time the field was dry enough to go In,
the Jack rabbits, field mice and prairie
chickens had taken the corn and left us
only the cobs, which, of course, we picked
up cobs were valuable fuel those days.
Forty years have made many changes!
Then you could look as far as the eye
would reach and one vast expanse of.
prairie stretched out before you; -with- only .
a "soddy" now and then to , catch the
eye; not a grove to be seen, except as one
neared the Blue, on Lincoln creek. Now
what do we se? Beautiful farms with
elegant Improvements; fine houses and
great barns and beautiful groves and or
chards. Wo may have a sever winter, but there
is no room for ,cornplalnt. The granaries
are full, prices are good and money
plenty. No one Is In dangor of suffering.
There are but few peop'e who are living
In Nebraska today that can even imagine
the hardships that were endured by the
early settlers.
Should the remainder of this winter con
tinue as severe as the last month haa
been, let us be brave and courageous and
rejoice that this Is our own grand old
Nebraska, not with wide, stretching un
filled prairies, dotted here and there with
a "soddy," but with fine farms, fine cities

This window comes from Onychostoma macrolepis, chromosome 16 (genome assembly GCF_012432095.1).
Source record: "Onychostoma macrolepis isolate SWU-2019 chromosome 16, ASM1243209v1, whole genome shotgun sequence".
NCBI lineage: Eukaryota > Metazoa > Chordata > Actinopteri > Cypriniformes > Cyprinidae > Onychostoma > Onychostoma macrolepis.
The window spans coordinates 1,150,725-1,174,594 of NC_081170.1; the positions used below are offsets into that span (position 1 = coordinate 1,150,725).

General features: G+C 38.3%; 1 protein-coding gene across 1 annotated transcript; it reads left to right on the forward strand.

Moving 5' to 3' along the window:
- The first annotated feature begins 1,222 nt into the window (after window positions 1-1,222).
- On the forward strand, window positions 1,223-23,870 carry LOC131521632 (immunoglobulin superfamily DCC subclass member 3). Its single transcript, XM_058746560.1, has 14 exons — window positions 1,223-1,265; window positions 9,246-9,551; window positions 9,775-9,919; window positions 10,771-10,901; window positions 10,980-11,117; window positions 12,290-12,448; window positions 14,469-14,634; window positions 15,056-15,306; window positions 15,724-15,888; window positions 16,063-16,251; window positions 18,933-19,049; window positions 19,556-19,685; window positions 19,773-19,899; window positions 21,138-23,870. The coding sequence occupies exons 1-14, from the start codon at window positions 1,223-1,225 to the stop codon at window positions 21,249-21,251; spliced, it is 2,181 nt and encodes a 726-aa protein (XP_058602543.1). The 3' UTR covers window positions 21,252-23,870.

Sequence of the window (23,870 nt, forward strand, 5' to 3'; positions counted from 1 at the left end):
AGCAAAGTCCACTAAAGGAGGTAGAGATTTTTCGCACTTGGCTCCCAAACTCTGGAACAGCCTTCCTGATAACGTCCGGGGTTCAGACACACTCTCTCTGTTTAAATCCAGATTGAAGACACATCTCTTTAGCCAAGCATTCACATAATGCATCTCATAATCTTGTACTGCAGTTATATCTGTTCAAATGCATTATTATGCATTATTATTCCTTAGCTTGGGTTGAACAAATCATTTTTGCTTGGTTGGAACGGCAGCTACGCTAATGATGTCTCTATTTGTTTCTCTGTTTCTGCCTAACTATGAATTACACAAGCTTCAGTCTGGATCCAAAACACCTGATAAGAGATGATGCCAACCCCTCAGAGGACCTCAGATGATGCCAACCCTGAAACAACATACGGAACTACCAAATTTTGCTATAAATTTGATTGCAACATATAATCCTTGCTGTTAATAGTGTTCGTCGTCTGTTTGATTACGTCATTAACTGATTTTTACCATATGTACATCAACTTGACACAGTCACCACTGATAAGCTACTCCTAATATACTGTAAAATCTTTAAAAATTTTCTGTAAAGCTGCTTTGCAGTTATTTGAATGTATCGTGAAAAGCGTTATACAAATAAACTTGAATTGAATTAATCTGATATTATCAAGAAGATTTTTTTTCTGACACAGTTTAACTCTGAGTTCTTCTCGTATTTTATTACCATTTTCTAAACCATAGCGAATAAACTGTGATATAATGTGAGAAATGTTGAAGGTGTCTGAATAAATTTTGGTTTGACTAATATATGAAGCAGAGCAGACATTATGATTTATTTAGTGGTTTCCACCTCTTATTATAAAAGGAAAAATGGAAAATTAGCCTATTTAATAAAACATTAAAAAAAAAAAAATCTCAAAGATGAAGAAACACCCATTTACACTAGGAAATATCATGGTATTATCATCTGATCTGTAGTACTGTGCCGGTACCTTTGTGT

an towns, comfortable homes and ploasant
Now, good people, In conclusion, I want
to ask you you who have grown to man
hood long since those days I have men-
tionedsnd you who have emigrated from
o'der states, and you who have came from
rorelgn countries picas do not kick good
old Nebraska no, don't do It she, Is the
best state in the union; of course she Is,
or else you would not be here enjoylng
her propsperlty. . JOHN B. DEV.
Women of the Capital Meet Today to
DIscnas Scope of Propoaed
WASHINGTON, Jan. 2. -Women of the
cnpltal, with a number of wives of con
greaamen, will meet tomorrow todUcun
the scops and plana of the proposed na
tional anti-trust league, which is to be
organized to keep down the price of food
stuffs. '
The promoters of the new league declare
they already have enlisted the co-operation
of a number of Important membore
of both the senate and house and that
through them Immediate stens will be
taken toward organizing state league
throughout the country.
There will be no clash with the law be
cause of the boycotting of certain food
stuffs, the organisers Insist, for the ac
tivity of the league's members will be
devoted to the reduction in price of a com
modity and not be directed at individual
firms. This reduction, ir is Intended, will